Is a Yahoo! listing worth the money?
Yahoo.com recently changed its default search results from directory listings from the Yahoo! directory to results from the Google search engine. Webmasters all over the World have started questioning the value of a Yahoo.com directory listing.
Everyone is trying to second-guess what’s going on at Yahoo!. Some experts are saying webmasters will stop paying $299 yearly for the Yahoo! Business Express listing because they’ve seen their rankings tank since Yahoo! started serving Google crawler-based results. Others say it’s more important than ever to pay for the Yahoo! listing in order to boost link popularity, an important algorithm ranking factor.
What Changed at Yahoo!?
Yahoo! used to rank sites based on it’s human-powered directory database with an algorithm of its own, but filled in with Google crawler-based results when it lacked data on search terms in its own database. This meant that a Yahoo! listing with excellent title and description produced high rankings on Yahoo!.
With the recent change, Yahoo! is now using Google crawler-based results (and algorithm) in its default Web results, substituting Yahoo! directory listings wherever possible. But basically what you get is Google results. Thus, Yahoo! rankings can change substantially for better or for worse.
Yahoo still displays its directory listings, but users must click on a Web Site Directory link (below the fold) to see these results, and most people don’t do this because it’s easier to use the default search box. So not many users are going to see your Yahoo! Web Site Directory listing.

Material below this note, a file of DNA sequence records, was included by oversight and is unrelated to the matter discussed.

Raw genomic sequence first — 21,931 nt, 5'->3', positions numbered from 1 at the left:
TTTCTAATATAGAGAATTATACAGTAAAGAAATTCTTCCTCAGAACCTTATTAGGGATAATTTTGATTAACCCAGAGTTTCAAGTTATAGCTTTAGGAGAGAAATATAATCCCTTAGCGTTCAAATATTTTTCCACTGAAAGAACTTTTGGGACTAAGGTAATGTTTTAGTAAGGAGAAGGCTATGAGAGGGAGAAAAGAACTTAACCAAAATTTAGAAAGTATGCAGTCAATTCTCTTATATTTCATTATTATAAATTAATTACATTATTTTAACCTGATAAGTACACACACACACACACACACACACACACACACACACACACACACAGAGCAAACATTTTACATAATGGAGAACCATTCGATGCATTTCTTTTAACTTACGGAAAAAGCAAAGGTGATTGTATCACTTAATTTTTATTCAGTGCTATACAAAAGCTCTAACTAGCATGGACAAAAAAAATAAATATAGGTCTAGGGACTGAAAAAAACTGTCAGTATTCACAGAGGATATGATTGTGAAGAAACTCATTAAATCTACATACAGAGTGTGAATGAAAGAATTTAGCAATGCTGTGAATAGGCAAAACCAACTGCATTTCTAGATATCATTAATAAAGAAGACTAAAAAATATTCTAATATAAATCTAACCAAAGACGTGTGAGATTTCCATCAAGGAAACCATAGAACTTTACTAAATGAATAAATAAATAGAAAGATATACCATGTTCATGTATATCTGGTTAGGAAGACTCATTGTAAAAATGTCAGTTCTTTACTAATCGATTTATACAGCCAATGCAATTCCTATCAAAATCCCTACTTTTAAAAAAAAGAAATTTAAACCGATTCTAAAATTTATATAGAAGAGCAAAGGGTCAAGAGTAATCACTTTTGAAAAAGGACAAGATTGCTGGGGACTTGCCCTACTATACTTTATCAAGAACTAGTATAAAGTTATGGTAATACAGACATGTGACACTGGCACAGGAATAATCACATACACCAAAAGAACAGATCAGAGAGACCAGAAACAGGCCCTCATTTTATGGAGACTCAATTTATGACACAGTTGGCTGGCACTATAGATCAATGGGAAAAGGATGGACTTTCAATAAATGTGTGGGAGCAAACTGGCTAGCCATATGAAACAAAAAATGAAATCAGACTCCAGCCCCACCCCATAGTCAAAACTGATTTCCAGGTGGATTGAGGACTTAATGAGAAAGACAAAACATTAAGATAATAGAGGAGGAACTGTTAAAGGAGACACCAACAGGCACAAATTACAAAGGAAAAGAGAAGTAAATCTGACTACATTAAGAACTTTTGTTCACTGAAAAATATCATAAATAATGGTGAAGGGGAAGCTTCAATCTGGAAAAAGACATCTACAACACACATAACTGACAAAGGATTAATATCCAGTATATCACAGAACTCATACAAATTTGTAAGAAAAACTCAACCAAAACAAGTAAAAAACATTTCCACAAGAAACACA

When these changes were first announced, some webmasters and SEO experts questioned the value of a Yahoo! listing at $299 per year. But knowing that a good portion of its revenues come from the Business Express listings, would Yahoo! jeopardize this source of income? Not likely.
First of all, Yahoo! left open the possibility of pulling results from other databases such as Inktomi. Then, it knows that link popularity is heavily weighted in many crawler algorithms besides Google, making the Yahoo! listing advantageous to boost chances of a top-ten listing in Google and other crawler-powered databases like AltaVista, AOL, Fast, Lycos, HotBot, MSN, Teoma, etc.
Opinion of Industry Experts
Danny Sullivan, Internet consultant, author, and renown search engine expert, concluded that the Yahoo! listing is as important as ever.
“The value of Business Express is no longer essential for just small business, but for big business it still remains a no-brainer purchase,” said Sullivan. “Because Yahoo! is making use of spider-based listings more than they ever did in the past, it is more valuable than ever to optimize your pages. These changes make it more important that companies consider their search engine strategy.”
Because of the Yahoo! changes, iProspect CEO Fredrick Marckini believes “This changes everything: web site design and Yahoo!‘s business express program are now the two most important factors in determining web site ranking and visibility.”
Furthermore, Marckini believes Yahoo’s changes represent an “industry mega-trend.” “Namely, search databases have now effectively replaced human-edited directories as the perceived most successful search mechanism, as all major search properties are now leading with search databases and subordinating their human-edited directory matches to them,” said Marckini.